It was a kind of compromise. The current state flag resembles Georgia’s early 20th-century flag. During the civil-rights era, though, some state politicians changed the design to the battle flag, as a jab against would-be desegregators.
Eventually, the state legislature changed that design … to a hideous, short-lived abortion that vexillologists still laugh at to this day. Within a few years, the state adopted a design that resembled all the Georgia flags up to the ’50s. It’s based on the Stars and Bars, of course, but that’s scarcely the flag someone with bigoted intentions is likely to reach for. (Should that not be good enough for any outsiders, I hate it for them.)
Its not based upon the stars and bars, it IS the stars and bars.
Slight difference there
Andrew – the background you provide on the Stars & Bars would have really helped the author of the NYT article. I may have missed something, but the article seems to suggest that the Confederacy had no official flag while they debated the various proposals before deciding in 1863 to use the battle flag.
A close-up view of the inside collar of those flag-desecration shirts offered by Lids shows that they’re made by ’47. And sure enough, Lids isn’t the only retailer that has them; link.
So, yeah, blame ’47 for the naming, though the retailers aren’t without fault either for failing to notice it.
I’ve been seeing various US flag themed merchandise advertised as “Stars & Bars” for 30 years. It’s nothing new.
Really? Companies are that facepalm-inducingly stupid?
Stupid, staggeringly ignorant of history, take your pick.
Quite staggering; confederate symbols are not only racist but treasonous. But this wouldn’t be the first time someone used questionable judgement to make money.
Embracing tainted symbols and slogans because they sound cool strikes me as an element of human nature; it happens so often.
That “Class of ’67” NHL banner on Ebay is a recent product, not a vintage from back in the day… easy to spot because it has the Seals as the CALIFORNIA GOLDEN SEALS in green/yellow colors and they didn’t adopt that name and the Charles O. Finley colors until 1970. The banner SHOULD have read OAKLAND SEALS with green/blue coloring.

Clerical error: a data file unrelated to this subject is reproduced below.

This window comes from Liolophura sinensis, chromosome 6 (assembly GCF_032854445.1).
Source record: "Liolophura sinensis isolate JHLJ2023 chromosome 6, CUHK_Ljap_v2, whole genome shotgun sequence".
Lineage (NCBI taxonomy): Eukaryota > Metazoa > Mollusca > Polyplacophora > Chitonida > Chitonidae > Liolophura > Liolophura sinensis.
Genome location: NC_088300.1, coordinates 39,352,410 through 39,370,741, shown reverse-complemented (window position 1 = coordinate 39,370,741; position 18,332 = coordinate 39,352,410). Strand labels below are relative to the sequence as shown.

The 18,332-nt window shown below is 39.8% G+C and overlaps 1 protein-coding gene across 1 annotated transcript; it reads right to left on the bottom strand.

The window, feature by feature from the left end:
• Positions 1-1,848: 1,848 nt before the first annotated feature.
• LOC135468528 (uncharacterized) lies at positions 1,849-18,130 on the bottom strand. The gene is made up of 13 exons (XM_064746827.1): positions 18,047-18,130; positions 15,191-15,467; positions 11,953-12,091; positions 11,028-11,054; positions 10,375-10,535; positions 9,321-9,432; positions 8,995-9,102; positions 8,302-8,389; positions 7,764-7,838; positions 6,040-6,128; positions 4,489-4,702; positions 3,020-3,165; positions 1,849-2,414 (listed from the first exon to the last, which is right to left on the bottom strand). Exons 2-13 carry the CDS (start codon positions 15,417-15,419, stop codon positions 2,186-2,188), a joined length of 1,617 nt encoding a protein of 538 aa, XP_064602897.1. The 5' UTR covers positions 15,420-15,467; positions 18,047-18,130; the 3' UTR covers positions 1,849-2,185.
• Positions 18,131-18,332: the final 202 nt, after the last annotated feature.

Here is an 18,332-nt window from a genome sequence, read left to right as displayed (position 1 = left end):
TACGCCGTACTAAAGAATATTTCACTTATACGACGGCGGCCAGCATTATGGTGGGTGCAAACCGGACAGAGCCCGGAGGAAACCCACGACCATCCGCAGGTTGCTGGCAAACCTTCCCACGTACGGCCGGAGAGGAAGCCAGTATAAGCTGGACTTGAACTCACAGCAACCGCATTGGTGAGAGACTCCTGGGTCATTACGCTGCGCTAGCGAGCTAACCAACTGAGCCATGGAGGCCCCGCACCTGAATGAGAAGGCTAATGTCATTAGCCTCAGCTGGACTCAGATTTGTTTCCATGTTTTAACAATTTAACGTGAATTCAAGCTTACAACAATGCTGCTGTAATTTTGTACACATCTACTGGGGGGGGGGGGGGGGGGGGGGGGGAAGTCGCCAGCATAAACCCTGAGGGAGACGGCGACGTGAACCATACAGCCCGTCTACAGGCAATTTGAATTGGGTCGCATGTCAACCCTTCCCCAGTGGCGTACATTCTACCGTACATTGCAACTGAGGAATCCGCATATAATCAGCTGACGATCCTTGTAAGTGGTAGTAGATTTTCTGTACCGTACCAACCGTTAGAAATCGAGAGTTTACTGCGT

DAMN I hate this kind of ignorance…
Those “heritage banners”, which go back to around 2008 or so, are just poorly researched. The makers apparently scoured Sportslogos.net for their source material, but didn’t really put any effort into checking to make sure everything was actually correct, as there have been errors in some of the logos posted that have since been corrected over the years. The worst offender is probably the Maple Leafs banner, which has a version of the 1967 logo using the previous logo’s font instead of Futura Display – an error that existed on SL.net until circa 2010. (Though the current version on the site still has errors – the lower left corners of the Es and Ls are too rounded, and the S has a diagonal stroke instead of the correct horizontal stroke.)
Absolutely agree. I little extra work and one would have a historically accurate logo. Much like American Needle and the cap they produce for the 1969 Seattle Pilots…..wrong color (should be a darker blue) and the scrambled eggs should be palm leaves closer to the crown.
“The NFL Shop apparently thinks the ’Skins play in Washington State”
No, the maker of those license plates does (or is quite lazy, or uninformed).
The NFL shop has a lax review process for this item.
And yes, the Panthers represent both Carolinas. Charlotte is right along the border (Carowinds, the city’s amusement park, is in both states) and if memory serves, the Panthers end up doing parts of their training camp in each state.
21 years ago I visited the Carowinds amusement park, which literally straddles the state line. Part of it is in NC and part in SC, with a big line painted on the ground to indicate the border. Bizarre.
There are a few bars that straddle state lines as well.
How does this work in terms of taxes?
ScottyDanger: Charlotte native here.
The Panthers hold their training camp in Spartanburg, SC, about an hour south of Charlotte. The team’s regular season practice facilities are in Uptown Charlotte, right beside BoA Stadium.
I recall back when the Panthers were still just a concept, there was talk of putting the stadium near the NC/SC line to fully embrace the “Carolinas” concept. Fortunately, that idea was scrapped.
You couldn’t legally use the Cowboys or Texans either. We have to have a front plate. I guess you could in other states but to me that’s a good way to get pulled over.
Florida only give you ONE license plate.
My recently purchased new car doesn’t even have a front license plate bracket.